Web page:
Here, though, the point of the stick is more than just a better angle on yourself – it offers a different perspective on whatever kind of shot you're looking to get. You have a wide-angle camera which can see in any direction which the pole just lets you navigate into the right place. It's a lot more like my true love – drone operation – without buzzing and terrifying people with whirring blades.

If you've never tried it, the creative potential isn't immediately apparent. I found that the more I tried it, the more ideas I had, and the more I wanted to try again.

We were staying in Santiago de Compostela in northwest Spain, destination of many pilgrimages, and we walked onto Easter processions in progress. This felt a real chance to get involved in a wholly different way to standing to the side with a big lens. Instead, I had something discrete and touristy, but could perhaps sneak in close a few times.

At one point I even suffered selfie stick envy. I spotted another X3 on the tip of the 3m (10ft) Extended Edition pole being wafted over participants of a religious ceremony and sullenly realized they were getting better footage. To my surprise, even this ridiculous rod didn't seem to garner much attention from the presumed subjects, either. Selfie sticks are normal now, it seems, and my family didn't mind either.

The app and editing

No question, this is addictive and it takes time. I did find, however, it was possible to manage use of the app to do some things fast, and leave other things to longer periods of alone time. The app can even be a bit distracting when shooting as it offers a bigger screen and easy access to features via wireless connection (which is why my phone appears in a lot of photos and unedited videos!)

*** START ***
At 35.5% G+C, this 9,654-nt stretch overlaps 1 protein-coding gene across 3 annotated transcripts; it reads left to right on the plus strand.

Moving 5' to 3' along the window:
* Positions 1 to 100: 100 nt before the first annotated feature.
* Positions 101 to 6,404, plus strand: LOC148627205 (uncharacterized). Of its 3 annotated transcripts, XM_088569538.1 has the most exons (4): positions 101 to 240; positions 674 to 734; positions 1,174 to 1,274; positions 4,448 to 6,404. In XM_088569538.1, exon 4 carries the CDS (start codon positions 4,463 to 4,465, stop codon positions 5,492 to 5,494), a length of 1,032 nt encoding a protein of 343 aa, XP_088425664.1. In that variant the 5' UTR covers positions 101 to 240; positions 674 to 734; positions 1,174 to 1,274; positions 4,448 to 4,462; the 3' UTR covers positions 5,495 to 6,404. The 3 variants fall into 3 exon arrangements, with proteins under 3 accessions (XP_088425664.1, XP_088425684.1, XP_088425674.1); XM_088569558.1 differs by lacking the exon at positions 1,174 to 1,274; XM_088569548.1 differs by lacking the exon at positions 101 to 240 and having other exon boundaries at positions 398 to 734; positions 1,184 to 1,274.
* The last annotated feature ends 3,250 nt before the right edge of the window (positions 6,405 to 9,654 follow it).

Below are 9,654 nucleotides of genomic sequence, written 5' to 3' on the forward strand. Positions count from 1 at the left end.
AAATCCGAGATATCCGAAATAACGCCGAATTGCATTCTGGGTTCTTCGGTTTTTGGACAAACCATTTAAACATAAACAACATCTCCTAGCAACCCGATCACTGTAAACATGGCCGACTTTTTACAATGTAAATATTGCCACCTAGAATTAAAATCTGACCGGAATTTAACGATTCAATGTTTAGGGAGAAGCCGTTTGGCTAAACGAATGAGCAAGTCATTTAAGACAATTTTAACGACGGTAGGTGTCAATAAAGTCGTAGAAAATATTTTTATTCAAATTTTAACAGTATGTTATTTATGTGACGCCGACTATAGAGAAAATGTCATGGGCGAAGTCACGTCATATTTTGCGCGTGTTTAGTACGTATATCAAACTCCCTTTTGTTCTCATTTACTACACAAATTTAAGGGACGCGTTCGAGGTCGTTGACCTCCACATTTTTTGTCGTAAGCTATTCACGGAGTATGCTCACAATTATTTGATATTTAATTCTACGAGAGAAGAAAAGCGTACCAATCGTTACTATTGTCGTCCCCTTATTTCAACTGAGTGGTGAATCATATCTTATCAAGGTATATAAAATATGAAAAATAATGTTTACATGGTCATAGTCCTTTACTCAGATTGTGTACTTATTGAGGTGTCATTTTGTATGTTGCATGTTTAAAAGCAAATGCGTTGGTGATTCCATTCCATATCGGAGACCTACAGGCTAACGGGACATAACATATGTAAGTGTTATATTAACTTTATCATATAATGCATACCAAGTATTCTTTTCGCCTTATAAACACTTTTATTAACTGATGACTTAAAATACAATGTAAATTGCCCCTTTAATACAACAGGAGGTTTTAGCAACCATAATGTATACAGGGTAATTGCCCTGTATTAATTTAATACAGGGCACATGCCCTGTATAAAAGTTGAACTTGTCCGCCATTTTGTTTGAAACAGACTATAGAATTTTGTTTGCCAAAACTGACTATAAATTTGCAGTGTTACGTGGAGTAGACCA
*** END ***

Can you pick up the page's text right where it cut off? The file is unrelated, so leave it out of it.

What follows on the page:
The app does churn through even the generous battery of the iPhone 14 Pro Max, but that was all I had with me to make my initial experiments. It is also very powerful in terms of fine detail if you want, with keyframe and all kinds of tweaking as well as the preset effects you've seen on social.

Insta360 Studio is also available for Mac and PC, and this is a great way to come back to the photos and videos later to make more refined changes or just examine them in more detail. A lot of the originals taken in anything but bright sunlight look a bit gloomy but the 143MB is processed through the 'PureShot' feature to create very creditable images.

Screenshot of Insta360 Studio

Editing in Insta360 Studio can be very absorbing. Incidentally the camera is in my right hand (the guy in the DeLorean T-Shirt with the orange iPhone) (Image credit: Adam Juniper)

The fact I stopped to find a few photos for this article says two things. Firstly that I didn't produce many at the time (or at least they didn't go where the usually do, as you have to actively transfer them to the normal phone gallery). Secondly that the Insta360 Studio app is dangerously addictive – clicking and dragging, pulling in and out in attempt to find the 'just right' angle from a 72 megapixel spherical still.